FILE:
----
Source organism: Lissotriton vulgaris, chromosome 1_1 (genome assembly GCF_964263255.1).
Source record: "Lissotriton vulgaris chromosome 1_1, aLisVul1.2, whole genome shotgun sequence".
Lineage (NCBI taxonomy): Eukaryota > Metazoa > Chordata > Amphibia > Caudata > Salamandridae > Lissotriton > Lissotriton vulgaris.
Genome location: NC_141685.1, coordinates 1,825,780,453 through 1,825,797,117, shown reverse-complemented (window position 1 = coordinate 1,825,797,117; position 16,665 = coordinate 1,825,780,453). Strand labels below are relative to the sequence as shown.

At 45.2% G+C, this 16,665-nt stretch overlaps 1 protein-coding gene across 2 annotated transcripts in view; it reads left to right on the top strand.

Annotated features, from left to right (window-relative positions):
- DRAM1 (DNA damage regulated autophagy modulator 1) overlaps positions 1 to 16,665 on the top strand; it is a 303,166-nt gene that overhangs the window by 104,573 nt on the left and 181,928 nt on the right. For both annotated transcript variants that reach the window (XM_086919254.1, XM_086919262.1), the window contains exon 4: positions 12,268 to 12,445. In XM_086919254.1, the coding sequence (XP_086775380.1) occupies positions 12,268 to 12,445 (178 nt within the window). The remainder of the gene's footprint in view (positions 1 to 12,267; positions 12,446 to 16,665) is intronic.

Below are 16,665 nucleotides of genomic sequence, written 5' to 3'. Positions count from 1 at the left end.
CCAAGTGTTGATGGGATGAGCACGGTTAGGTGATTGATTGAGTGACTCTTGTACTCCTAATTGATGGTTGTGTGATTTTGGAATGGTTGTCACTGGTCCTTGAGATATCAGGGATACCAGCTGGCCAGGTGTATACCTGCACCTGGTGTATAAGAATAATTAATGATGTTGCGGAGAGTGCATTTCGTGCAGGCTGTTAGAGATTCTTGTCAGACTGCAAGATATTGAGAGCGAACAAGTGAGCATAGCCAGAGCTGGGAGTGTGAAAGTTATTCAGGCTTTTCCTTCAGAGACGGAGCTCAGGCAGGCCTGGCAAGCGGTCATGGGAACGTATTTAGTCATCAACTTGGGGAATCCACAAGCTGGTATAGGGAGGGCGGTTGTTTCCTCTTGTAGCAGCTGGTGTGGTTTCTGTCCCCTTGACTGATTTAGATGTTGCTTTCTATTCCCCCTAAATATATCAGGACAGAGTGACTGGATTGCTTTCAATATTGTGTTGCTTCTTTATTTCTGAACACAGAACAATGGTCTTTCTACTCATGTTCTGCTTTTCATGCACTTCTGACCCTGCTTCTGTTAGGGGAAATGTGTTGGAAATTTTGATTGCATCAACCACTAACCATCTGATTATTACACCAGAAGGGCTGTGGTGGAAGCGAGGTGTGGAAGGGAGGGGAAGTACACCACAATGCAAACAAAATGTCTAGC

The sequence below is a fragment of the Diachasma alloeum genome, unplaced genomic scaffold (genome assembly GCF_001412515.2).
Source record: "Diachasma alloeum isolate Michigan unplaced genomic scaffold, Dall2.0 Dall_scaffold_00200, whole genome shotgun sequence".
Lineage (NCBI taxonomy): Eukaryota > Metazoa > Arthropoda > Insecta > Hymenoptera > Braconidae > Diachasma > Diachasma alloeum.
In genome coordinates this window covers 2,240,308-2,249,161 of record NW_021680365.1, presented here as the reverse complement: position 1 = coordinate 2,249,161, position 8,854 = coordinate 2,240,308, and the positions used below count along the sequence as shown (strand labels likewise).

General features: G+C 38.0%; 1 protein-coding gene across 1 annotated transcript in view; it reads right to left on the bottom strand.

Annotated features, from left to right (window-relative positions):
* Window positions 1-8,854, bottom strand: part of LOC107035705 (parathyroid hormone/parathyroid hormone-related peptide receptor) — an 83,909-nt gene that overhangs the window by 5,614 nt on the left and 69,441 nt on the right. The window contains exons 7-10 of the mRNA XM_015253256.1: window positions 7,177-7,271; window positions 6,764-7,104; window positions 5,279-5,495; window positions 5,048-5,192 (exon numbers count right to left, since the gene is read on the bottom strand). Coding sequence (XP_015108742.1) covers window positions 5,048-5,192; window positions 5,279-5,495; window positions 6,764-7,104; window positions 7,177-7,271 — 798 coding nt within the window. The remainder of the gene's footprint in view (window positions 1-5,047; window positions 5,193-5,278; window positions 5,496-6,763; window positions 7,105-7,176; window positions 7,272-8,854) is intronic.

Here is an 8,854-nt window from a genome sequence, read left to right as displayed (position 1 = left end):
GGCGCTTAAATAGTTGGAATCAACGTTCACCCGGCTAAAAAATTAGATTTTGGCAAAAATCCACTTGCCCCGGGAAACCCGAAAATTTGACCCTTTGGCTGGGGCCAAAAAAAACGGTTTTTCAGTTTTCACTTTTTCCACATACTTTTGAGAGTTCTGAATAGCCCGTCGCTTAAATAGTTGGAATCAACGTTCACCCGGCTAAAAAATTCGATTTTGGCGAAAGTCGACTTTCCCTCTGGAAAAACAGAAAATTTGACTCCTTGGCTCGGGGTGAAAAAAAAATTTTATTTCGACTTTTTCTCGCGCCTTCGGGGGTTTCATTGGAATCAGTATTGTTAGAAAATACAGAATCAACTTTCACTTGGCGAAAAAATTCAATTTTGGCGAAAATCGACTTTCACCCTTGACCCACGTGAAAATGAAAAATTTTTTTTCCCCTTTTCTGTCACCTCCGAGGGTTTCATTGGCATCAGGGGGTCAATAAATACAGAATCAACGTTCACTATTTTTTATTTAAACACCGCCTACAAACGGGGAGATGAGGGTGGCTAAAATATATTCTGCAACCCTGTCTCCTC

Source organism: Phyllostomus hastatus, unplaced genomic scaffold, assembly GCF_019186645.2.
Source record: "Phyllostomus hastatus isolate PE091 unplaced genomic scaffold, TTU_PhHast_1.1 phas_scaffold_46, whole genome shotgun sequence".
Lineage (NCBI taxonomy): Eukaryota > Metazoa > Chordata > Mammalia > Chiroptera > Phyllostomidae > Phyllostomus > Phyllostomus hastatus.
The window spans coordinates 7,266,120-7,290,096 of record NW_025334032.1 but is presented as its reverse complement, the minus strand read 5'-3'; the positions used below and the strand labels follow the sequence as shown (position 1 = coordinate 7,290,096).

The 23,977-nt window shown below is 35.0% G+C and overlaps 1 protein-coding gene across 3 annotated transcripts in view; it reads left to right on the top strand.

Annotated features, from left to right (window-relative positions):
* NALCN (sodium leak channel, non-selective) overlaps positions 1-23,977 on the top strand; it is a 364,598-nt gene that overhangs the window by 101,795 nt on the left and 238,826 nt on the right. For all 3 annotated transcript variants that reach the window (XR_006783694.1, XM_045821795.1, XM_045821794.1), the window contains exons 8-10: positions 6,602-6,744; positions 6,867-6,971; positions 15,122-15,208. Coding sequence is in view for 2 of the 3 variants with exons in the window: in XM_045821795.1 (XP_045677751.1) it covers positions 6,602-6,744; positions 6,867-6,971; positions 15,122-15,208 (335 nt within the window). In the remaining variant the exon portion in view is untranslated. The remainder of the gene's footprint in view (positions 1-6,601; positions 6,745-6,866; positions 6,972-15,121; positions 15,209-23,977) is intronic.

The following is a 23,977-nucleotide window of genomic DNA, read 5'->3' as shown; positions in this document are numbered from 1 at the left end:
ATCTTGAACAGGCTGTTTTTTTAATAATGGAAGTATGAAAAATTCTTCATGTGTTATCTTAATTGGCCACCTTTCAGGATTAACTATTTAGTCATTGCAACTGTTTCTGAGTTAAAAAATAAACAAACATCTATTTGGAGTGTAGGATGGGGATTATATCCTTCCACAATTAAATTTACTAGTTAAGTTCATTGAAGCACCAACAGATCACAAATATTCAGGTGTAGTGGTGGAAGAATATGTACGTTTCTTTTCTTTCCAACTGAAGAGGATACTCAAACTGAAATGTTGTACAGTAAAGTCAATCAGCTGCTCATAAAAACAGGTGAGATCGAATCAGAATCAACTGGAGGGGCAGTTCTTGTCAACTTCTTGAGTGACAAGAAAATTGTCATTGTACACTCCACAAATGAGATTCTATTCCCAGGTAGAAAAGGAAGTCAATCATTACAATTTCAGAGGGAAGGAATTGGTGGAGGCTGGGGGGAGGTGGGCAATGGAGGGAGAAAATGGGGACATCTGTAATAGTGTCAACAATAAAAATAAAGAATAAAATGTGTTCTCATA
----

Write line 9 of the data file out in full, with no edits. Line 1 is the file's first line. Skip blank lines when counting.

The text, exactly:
CCAAGTGTTGATGGGATGAGCACGGTTAGGTGATTGATTGAGTGACTCTTGTACTCCTAATTGATGGTTGTGTGATTTTGGAATGGTTGTCACTGGTCCTTGAGATATCAGGGATACCAGCTGGCCAGGTGTATACCTGCACCTGGTGTATAAGAATAATTAATGATGTTGCGGAGAGTGCATTTCGTGCAGGCTGTTAGAGATTCTTGTCAGACTGCAAGATATTGAGAGCGAACAAGTGAGCATAGCCAGAGCTGGGAGTGTGAAAGTTATTCAGGCTTTTCCTTCAGAGACGGAGCTCAGGCAGGCCTGGCAAGCGGTCATGGGAACGTATTTAGTCATCAACTTGGGGAATCCACAAGCTGGTATAGGGAGGGCGGTTGTTTCCTCTTGTAGCAGCTGGTGTGGTTTCTGTCCCCTTGACTGATTTAGATGTTGCTTTCTATTCCCCCTAAATATATCAGGACAGAGTGACTGGATTGCTTTCAATATTGTGTTGCTTCTTTATTTCTGAACACAGAACAATGGTCTTTCTACTCATGTTCTGCTTTTCATGCACTTCTGACCCTGCTTCTGTTAGGGGAAATGTGTTGGAAATTTTGATTGCATCAACCACTAACCATCTGATTATTACACCAGAAGGGCTGTGGTGGAAGCGAGGTGTGGAAGGGAGGGGAAGTACACCACAATGCAAACAAAATGTCTAGC